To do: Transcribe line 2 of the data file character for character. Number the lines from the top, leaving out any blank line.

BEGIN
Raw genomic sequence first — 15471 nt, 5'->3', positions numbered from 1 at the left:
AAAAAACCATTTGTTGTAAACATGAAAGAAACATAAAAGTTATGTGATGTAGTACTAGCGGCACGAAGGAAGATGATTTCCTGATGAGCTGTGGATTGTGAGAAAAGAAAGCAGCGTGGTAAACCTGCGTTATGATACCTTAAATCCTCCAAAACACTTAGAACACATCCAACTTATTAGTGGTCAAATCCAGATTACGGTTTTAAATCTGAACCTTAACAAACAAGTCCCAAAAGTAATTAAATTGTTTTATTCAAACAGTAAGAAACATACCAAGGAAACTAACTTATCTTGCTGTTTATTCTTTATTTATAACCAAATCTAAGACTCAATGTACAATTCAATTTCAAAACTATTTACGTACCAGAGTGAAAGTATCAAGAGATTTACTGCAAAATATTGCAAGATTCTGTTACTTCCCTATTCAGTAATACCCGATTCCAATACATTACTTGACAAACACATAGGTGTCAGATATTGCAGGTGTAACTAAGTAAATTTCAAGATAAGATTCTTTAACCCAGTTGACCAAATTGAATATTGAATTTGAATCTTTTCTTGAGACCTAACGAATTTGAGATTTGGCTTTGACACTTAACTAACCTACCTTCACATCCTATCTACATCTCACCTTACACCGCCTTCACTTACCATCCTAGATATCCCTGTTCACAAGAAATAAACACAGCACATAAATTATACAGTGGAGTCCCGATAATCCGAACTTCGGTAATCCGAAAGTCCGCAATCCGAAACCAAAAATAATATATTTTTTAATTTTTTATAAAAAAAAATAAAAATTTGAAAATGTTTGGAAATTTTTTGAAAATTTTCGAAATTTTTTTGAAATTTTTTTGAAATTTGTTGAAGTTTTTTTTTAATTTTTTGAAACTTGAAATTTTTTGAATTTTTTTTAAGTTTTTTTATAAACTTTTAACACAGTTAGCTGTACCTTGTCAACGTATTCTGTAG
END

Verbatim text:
AAAAAACCATTTGTTGTAAACATGAAAGAAACATAAAAGTTATGTGATGTAGTACTAGCGGCACGAAGGAAGATGATTTCCTGATGAGCTGTGGATTGTGAGAAAAGAAAGCAGCGTGGTAAACCTGCGTTATGATACCTTAAATCCTCCAAAACACTTAGAACACATCCAACTTATTAGTGGTCAAATCCAGATTACGGTTTTAAATCTGAACCTTAACAAACAAGTCCCAAAAGTAATTAAATTGTTTTATTCAAACAGTAAGAAACATACCAAGGAAACTAACTTATCTTGCTGTTTATTCTTTATTTATAACCAAATCTAAGACTCAATGTACAATTCAATTTCAAAACTATTTACGTACCAGAGTGAAAGTATCAAGAGATTTACTGCAAAATATTGCAAGATTCTGTTACTTCCCTATTCAGTAATACCCGATTCCAATACATTACTTGACAAACACATAGGTGTCAGATATTGCAGGTGTAACTAAGTAAATTTCAAGATAAGATTCTTTAACCCAGTTGACCAAATTGAATATTGAATTTGAATCTTTTCTTGAGACCTAACGAATTTGAGATTTGGCTTTGACACTTAACTAACCTACCTTCACATCCTATCTACATCTCACCTTACACCGCCTTCACTTACCATCCTAGATATCCCTGTTCACAAGAAATAAACACAGCACATAAATTATACAGTGGAGTCCCGATAATCCGAACTTCGGTAATCCGAAAGTCCGCAATCCGAAACCAAAAATAATATATTTTTTAATTTTTTATAAAAAAAAATAAAAATTTGAAAATGTTTGGAAATTTTTTGAAAATTTTCGAAATTTTTTTGAAATTTTTTTGAAATTTGTTGAAGTTTTTTTTTAATTTTTTGAAACTTGAAATTTTTTGAATTTTTTTTAAGTTTTTTTATAAACTTTTAACACAGTTAGCTGTACCTTGTCAACGTATTCTGTAG